• • • • •
September 26, 2013
Addressing Sibling Conflict
When kids fight it’s best to work with them separately because each child needs a specific plan for dealing with the other. Furthermore, trying to train them at the same time often results in resistance or even allowing kids to gang up on you, hindering the process.
Here are some other ideas for addressing sibling conflict that you might find helpful.
1) Remain calm.
Don’t add your emotion to the existing drama (Most important Rule)
2) Separate kids, or they feed on each other’s explanations.
3) Don’t dialogue with a child who is emotionally overwhelmed. It usually escalates the problem.
4) Require a break to help a child settle down. Calm the heart before trying to teach it.
5) Empathize with the child’s challenge. (Yes, I understand, your sister can be annoying.)
6) Ask, “What did you do wrong?” or “What did you do that contributed to the problem?”
7) Define the challenge more clearly. “So, when your sister was being annoying, you didn’t know how best to handle it so you hit her. Is that right?”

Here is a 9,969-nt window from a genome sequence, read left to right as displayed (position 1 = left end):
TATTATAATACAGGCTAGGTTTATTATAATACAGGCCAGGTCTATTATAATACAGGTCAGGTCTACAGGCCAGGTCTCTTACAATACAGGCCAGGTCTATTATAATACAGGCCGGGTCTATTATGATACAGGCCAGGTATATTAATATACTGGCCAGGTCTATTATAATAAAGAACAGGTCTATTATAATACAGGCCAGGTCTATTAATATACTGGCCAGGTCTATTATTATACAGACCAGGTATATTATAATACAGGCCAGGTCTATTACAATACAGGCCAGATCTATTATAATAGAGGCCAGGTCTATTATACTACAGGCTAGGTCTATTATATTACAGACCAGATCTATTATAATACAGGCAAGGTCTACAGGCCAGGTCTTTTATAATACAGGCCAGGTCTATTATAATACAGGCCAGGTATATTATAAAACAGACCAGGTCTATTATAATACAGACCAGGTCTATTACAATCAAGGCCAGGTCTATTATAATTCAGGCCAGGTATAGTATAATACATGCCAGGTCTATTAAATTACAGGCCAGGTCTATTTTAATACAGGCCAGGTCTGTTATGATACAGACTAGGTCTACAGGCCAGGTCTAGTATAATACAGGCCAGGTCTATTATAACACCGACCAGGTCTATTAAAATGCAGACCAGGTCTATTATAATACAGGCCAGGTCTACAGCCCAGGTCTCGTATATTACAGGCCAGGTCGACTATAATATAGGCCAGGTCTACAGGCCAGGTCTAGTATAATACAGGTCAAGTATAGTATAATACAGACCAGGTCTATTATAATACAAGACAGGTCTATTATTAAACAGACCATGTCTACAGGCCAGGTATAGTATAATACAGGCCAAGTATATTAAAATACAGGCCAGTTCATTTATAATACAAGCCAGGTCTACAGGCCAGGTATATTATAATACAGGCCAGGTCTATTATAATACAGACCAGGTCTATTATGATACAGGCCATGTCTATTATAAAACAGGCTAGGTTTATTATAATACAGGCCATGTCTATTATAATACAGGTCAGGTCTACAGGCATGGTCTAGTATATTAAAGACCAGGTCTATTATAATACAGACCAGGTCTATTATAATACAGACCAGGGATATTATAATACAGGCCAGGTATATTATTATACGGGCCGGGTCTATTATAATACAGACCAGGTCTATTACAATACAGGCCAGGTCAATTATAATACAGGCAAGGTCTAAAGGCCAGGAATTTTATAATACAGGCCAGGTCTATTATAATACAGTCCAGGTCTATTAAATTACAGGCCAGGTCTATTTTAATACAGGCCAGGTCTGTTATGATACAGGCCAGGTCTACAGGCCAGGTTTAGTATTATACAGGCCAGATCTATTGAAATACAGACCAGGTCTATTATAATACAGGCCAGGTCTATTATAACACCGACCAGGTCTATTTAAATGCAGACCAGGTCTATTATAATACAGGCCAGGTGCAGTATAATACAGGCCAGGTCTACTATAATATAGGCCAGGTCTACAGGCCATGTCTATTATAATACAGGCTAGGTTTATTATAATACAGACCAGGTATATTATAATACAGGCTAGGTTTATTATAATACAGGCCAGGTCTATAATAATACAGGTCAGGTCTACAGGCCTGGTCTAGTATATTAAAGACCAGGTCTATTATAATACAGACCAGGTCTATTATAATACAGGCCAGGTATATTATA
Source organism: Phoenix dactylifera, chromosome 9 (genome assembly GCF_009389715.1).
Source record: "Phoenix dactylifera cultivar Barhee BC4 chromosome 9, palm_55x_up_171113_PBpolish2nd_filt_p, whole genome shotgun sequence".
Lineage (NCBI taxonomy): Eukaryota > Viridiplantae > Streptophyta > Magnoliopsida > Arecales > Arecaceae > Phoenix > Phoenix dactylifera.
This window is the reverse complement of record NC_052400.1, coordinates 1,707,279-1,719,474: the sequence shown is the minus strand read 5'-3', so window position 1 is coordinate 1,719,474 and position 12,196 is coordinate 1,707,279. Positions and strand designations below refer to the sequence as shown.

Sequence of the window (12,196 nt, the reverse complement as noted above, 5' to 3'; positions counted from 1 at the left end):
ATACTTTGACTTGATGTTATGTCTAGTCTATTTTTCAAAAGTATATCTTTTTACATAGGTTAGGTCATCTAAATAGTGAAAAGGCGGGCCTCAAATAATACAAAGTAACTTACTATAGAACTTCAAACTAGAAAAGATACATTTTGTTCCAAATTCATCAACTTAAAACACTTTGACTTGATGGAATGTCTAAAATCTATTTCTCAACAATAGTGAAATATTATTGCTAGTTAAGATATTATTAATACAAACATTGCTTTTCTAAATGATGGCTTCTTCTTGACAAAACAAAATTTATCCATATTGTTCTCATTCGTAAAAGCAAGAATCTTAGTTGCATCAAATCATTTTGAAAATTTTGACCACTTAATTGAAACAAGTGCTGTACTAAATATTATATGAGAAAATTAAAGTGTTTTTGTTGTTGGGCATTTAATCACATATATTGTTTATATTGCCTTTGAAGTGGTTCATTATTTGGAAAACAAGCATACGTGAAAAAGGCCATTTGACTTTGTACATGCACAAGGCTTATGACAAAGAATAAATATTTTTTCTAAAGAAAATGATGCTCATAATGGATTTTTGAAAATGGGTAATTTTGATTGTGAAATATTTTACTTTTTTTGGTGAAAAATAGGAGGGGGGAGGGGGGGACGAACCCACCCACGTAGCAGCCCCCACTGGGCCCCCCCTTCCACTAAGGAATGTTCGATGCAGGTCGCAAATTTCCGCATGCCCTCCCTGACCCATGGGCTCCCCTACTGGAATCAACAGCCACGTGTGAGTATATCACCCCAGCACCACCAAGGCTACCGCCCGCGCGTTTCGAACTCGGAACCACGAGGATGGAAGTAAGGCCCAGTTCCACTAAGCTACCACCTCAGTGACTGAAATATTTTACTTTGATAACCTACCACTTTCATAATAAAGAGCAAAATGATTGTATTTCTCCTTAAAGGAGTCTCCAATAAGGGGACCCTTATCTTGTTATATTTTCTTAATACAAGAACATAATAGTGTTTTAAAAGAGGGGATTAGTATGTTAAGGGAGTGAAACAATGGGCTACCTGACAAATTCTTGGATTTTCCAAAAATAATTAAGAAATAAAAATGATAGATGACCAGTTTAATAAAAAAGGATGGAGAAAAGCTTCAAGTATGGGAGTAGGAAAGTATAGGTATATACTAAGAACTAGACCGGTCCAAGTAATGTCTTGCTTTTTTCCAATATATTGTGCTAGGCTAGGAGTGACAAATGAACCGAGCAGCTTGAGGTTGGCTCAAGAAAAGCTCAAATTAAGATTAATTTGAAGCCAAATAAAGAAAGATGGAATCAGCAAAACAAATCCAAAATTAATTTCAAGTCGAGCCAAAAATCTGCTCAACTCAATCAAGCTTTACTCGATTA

8) Validate the child’s thinking and identify the mistake. “I see you were upset and wanted to do something about it. But hitting her wasn’t the best choice.”
9) Explore other options with a coaching attitude. “What better response might you try next time?” “You can do the right thing. I believe in you.”
10) Affirm and release. “Okay, let’s try again, I think you can make a better choice next time.”
Remember, offended kids generally have three choices: Ignore, Confront, or Get Help. Kids need skills that will help them with all three. You’re the coach providing solutions not just rebukes.